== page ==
My own view is that some on the right were making far too big a deal of this treaty. It's a fanciful idea that the UN could negotiate any treaty that threatened confiscation of the guns of US citizens without congressional approval, as some on the right claimed.
Neverthreless, the treaty is a shot across the bow of arms dealers -- many of them US corporations.
In the last batch of amendment votes to the budget, the Senate voted on several foreign policy proposals.
Sen. James Inhofe (R-Okla.) introduced an amendment that would prevent the United States from entering into the United Nations Arms Trade Treaty in order to uphold the Second Amendment. His amendment passed on a 53-46 vote.
Republicans have been critical of President Obama's decision to consider the treaty, although Obama has said he would not vote for anything that would violate the Second Amendment.
"We're negotiating a treaty that cedes our authority to have trade agreements with our allies in terms of trading arms," Inhofe said. "This is probably the last time this year that you'll be able to vote for your Second Amendment rights."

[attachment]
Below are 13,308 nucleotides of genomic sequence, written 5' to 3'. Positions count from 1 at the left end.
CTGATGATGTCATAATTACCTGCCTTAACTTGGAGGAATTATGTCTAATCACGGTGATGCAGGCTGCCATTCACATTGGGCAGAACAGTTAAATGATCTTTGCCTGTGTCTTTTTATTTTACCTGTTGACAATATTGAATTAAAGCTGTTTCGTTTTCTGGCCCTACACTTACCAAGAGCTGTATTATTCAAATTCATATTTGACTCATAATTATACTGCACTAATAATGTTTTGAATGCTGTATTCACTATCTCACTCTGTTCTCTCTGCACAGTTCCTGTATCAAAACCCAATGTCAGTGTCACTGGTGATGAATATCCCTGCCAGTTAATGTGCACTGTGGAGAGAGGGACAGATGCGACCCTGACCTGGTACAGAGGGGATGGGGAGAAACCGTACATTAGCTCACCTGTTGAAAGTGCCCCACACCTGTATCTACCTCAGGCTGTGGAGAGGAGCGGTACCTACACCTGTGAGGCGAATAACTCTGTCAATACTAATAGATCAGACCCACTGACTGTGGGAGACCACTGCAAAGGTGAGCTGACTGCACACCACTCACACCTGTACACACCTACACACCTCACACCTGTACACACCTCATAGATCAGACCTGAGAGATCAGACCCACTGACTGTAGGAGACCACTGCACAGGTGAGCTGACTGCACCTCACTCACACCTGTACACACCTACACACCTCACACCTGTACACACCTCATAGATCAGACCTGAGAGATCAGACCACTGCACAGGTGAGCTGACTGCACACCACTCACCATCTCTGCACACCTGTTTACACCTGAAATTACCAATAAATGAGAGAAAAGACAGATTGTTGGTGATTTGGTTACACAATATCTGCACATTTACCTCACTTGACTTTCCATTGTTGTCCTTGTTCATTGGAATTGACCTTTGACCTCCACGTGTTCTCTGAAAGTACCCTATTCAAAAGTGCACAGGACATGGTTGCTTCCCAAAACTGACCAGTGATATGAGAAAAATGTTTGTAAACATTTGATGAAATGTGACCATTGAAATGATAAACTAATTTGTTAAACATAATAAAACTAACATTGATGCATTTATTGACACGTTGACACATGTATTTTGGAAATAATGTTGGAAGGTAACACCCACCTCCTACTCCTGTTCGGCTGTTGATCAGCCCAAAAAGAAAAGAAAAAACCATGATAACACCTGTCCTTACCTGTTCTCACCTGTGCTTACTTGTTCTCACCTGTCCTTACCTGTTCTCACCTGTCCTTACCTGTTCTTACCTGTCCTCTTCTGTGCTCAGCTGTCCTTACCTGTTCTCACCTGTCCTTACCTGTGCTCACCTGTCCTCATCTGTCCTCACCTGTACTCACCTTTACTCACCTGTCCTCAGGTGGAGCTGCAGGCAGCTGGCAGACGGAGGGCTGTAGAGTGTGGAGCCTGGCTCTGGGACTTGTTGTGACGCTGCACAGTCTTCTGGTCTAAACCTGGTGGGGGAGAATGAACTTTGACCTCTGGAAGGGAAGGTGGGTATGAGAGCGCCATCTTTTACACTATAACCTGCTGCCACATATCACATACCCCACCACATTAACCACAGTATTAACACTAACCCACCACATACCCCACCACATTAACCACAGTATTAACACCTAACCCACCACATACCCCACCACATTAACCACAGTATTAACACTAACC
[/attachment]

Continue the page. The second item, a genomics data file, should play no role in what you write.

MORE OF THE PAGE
Sen. Patrick Leahy (D-Vt.) offered an alternative amendment that clarified that under current U.S. law, treaties don't trump the Constitution and that the United States should not agree to any arms treaty that violates the Second Amendment rights. His amendment passed by voice vote.
Senate Foreign Relations Committee Chairman Bob Menendez (D-N.J.) said he thought it was irresponsible to be considering major foreign policy decisions at 3 a.m. on Saturday morning.
Leahy's grandstanding aside, he makes valid points. Of course treaties don't trump the Constitution. Whoever heard of such a thing? The fear ginned up over this treaty by the NRA probably raised a lot of money for them, but also made them look ridiculous.